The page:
With March Madness underway, an unexpected hot streak or unlikely hero can become a national story — and under today’s NIL regulations, that can mean big paydays for players in the NCAA tournament.
Doug Edert, for instance, helped Saint Peter’s Peacocks — a 15-seed in 2022 — to an unlikely run to the Elite Eight last year, helping him amass an NIL brand value of more than $120,000, according to On3. He struck multiple deals, including one with Buffalo Wild Wings.
On3 doesn’t list any basketball players on the Furman Paladins in its NIL valuation database, but that could change if the team is able to build on its first-round upset of fourth-seeded Virginia and go on a Cinderella run.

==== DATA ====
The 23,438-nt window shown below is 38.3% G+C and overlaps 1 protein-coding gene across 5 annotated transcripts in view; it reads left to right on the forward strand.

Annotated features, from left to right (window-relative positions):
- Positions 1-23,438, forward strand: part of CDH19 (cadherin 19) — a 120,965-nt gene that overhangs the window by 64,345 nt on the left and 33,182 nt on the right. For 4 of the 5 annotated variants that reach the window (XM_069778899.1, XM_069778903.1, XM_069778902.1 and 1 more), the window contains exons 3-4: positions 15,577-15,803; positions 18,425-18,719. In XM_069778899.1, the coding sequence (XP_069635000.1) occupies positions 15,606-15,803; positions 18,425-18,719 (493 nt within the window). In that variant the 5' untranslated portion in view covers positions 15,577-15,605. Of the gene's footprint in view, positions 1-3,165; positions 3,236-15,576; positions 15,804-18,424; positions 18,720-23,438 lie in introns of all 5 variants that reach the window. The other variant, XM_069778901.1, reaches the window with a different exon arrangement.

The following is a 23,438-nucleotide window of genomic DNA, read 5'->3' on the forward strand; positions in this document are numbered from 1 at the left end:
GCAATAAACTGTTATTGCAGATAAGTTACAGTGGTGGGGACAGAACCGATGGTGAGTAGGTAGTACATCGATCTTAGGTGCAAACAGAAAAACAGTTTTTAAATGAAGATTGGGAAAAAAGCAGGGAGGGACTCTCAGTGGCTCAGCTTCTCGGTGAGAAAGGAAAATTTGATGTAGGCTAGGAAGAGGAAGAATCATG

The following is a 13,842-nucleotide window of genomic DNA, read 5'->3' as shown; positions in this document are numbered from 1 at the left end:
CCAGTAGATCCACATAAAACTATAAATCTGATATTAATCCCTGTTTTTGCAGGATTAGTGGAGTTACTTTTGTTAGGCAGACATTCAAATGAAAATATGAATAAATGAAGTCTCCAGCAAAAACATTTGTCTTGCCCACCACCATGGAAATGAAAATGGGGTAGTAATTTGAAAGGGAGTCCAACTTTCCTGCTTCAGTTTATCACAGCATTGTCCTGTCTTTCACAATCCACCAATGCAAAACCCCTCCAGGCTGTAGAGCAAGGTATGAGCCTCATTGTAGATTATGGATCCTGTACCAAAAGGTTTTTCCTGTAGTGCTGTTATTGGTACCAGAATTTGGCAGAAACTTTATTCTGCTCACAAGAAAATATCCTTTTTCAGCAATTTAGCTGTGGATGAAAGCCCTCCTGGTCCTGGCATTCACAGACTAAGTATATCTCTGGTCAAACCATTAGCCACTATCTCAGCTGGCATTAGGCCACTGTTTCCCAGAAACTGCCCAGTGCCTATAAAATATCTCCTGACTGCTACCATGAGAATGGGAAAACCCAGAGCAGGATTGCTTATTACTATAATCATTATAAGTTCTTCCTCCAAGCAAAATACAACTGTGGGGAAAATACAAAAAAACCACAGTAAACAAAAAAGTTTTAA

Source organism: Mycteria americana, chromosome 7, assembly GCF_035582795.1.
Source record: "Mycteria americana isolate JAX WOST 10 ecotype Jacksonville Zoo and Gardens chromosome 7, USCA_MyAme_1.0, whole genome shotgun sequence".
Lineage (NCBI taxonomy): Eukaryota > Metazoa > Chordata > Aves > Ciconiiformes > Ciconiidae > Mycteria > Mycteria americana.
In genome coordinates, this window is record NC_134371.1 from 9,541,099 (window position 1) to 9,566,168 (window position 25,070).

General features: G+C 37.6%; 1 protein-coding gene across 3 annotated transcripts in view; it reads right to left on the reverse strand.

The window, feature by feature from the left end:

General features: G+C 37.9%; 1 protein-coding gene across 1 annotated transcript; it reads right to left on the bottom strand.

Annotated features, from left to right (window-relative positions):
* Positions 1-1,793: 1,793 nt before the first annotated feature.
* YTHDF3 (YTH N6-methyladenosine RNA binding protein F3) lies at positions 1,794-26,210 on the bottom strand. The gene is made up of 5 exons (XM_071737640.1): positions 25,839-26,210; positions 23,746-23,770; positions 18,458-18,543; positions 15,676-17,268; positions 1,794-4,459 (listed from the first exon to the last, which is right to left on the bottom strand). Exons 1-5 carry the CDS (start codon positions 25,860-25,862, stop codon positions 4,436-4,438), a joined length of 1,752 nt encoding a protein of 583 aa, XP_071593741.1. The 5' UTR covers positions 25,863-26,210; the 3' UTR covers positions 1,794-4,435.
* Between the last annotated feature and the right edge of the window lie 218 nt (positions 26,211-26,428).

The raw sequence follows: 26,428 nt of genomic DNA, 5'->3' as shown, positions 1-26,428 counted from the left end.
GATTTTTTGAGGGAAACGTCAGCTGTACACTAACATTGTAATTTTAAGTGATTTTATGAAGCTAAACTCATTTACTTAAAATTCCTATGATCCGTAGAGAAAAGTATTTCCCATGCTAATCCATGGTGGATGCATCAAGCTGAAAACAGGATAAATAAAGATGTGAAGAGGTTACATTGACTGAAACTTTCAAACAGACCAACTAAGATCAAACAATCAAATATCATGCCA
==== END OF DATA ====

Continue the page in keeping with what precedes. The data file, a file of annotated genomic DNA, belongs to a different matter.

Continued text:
Going into this tournament, On3 sees Kentucky center Oscar Tshiebwe as holding the highest NIL value in the tournament ($915,000), followed by Indiana forward Trayce Jackson-Davis ($887,000) and Miami’s twin guards Haley and Hanna Cavinder ($835,000 each).
The gender disparity seen in other sports appears in NIL as well. Men make around 60% of NIL dollars in non-football sports, according to Opendorse.
Adding football back in, men make around twice what women do through NIL. Through February, football accounts for 55.1% of NIL deals since the Supreme Court legalized them in June 2021.